Twitter censored Harvard professor of medicine Martin Kulldorff, a member of the COVID-19 vaccine safety subgroup that advises the CDC, FIH, and FDA, because he challenged the notion that children and young people require COVID-19 vaccination.
The platform applied a warning label to Kulldorff’s tweet about the matter, and prevented users from liking or retweeting it.
“Thinking that everyone must be vaccinated is as scientifically flawed as thinking that nobody should,” said Kuldorff in his now-censored tweet. “COVID vaccines are important for older high-risk people, and their care-takers. Those with prior natural infection do not need it. Nor children.”
Kulldorff is one of the most cited experts on infectious diseases alive today, with over 25,000 academic citations. In addition to his role as a Harvard professor, he is a biostatistician and epidemiologist at Brigham and Women’s Hospital.
He co-created the Great Barrington Declaration, a call for an approach to containing COVID-19 focused on the most at-risk groups rather than the entire population. It has been signed by thousands of medical experts and practicing medical doctors around the world.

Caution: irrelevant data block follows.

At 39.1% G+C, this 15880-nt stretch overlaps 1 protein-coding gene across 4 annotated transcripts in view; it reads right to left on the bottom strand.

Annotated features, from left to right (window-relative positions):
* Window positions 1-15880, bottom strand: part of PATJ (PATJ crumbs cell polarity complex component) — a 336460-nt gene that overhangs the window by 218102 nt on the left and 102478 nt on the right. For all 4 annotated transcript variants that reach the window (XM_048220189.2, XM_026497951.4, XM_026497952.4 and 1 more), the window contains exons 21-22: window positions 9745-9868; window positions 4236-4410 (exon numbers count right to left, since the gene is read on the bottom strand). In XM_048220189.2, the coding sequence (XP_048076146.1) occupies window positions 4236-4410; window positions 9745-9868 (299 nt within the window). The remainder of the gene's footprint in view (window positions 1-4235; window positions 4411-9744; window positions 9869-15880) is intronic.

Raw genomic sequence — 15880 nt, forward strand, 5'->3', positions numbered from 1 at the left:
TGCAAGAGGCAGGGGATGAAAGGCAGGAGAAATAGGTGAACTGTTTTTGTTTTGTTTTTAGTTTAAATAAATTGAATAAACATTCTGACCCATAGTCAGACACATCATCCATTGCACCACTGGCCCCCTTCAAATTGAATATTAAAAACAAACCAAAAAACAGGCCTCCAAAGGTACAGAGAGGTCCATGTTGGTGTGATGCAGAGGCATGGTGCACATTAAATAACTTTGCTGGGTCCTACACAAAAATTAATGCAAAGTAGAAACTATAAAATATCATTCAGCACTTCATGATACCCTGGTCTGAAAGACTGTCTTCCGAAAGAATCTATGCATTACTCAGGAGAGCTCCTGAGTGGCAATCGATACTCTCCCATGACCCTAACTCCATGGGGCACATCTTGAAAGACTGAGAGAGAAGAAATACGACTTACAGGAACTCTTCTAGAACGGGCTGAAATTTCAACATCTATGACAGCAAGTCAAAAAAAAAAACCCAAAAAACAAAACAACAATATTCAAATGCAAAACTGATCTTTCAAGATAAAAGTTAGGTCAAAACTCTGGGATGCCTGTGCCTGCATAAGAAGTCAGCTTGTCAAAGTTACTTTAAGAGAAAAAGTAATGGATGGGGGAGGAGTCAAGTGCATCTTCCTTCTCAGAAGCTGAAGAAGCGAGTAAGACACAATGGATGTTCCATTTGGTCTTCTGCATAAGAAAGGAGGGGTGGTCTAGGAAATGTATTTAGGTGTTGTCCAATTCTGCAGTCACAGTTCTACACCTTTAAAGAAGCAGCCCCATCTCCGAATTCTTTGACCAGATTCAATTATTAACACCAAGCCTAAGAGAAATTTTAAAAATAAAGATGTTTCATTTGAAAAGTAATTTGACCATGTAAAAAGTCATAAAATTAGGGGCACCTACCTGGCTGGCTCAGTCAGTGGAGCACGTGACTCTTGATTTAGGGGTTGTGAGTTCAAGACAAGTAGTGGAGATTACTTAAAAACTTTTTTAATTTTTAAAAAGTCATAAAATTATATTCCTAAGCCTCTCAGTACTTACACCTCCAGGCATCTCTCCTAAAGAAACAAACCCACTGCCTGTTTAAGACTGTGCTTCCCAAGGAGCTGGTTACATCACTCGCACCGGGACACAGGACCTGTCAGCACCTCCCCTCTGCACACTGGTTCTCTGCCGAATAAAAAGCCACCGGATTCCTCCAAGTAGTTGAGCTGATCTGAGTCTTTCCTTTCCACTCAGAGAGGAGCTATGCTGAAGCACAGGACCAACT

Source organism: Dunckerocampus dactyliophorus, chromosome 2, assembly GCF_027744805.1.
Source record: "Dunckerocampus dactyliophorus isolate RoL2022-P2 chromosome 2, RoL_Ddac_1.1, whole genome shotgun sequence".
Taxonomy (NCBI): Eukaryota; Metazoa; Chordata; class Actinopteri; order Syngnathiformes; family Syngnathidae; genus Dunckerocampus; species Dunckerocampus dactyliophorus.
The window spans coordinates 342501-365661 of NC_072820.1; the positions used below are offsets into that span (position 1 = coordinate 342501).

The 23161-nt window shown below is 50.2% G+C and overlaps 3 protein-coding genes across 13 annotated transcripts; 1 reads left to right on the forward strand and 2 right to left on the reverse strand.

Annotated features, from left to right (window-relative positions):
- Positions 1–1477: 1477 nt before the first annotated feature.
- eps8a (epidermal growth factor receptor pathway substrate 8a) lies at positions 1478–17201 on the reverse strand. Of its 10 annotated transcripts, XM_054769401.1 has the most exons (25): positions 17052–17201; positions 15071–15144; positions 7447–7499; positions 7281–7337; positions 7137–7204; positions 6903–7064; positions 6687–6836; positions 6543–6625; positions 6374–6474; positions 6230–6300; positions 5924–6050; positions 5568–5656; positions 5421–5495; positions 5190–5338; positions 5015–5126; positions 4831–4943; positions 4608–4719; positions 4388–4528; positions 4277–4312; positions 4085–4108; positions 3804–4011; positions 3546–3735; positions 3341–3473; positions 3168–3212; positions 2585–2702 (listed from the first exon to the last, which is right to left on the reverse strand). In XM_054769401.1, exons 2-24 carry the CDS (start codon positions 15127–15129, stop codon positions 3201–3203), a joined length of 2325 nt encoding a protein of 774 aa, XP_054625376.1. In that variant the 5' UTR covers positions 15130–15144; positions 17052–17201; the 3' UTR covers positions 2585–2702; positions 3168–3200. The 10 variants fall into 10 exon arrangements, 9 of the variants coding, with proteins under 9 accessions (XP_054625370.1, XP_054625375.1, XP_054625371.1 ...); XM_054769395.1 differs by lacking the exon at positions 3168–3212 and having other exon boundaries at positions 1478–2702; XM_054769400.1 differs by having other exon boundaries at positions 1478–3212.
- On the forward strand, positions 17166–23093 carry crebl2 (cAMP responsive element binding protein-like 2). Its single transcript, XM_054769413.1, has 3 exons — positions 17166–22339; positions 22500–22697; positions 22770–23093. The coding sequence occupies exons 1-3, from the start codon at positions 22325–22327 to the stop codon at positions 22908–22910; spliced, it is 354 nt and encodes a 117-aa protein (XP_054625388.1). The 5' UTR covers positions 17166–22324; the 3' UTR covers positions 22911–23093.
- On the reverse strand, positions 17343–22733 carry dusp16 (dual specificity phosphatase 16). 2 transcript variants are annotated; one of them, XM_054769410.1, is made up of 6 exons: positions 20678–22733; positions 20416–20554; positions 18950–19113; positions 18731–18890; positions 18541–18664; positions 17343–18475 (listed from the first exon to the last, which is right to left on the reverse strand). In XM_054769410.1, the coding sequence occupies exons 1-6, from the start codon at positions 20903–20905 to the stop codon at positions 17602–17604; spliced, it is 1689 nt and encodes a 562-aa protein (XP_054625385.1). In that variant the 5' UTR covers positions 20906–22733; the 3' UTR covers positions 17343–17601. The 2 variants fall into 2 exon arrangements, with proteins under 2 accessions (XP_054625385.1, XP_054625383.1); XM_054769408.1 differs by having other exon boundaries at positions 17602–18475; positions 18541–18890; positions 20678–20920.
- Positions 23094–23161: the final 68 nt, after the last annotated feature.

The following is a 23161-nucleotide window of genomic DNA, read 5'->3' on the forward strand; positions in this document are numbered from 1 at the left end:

Kulldorff continues to argue that the response to COVID should focus on older, vulnerable populations while easing restrictions on young, healthy people.
According to Twitter, Kulldorff violated the platform’s rules on “COVID-19 misinformation.”
In a follow-up tweet commenting on Twitter’s decision, Kulldorff slammed the platform for making decisions on medical debates that are beyond Twitter’s expertise.
“When making unscientific claims, media often refer to “health officials” or “experts” without citing anyone,” said Kulldorff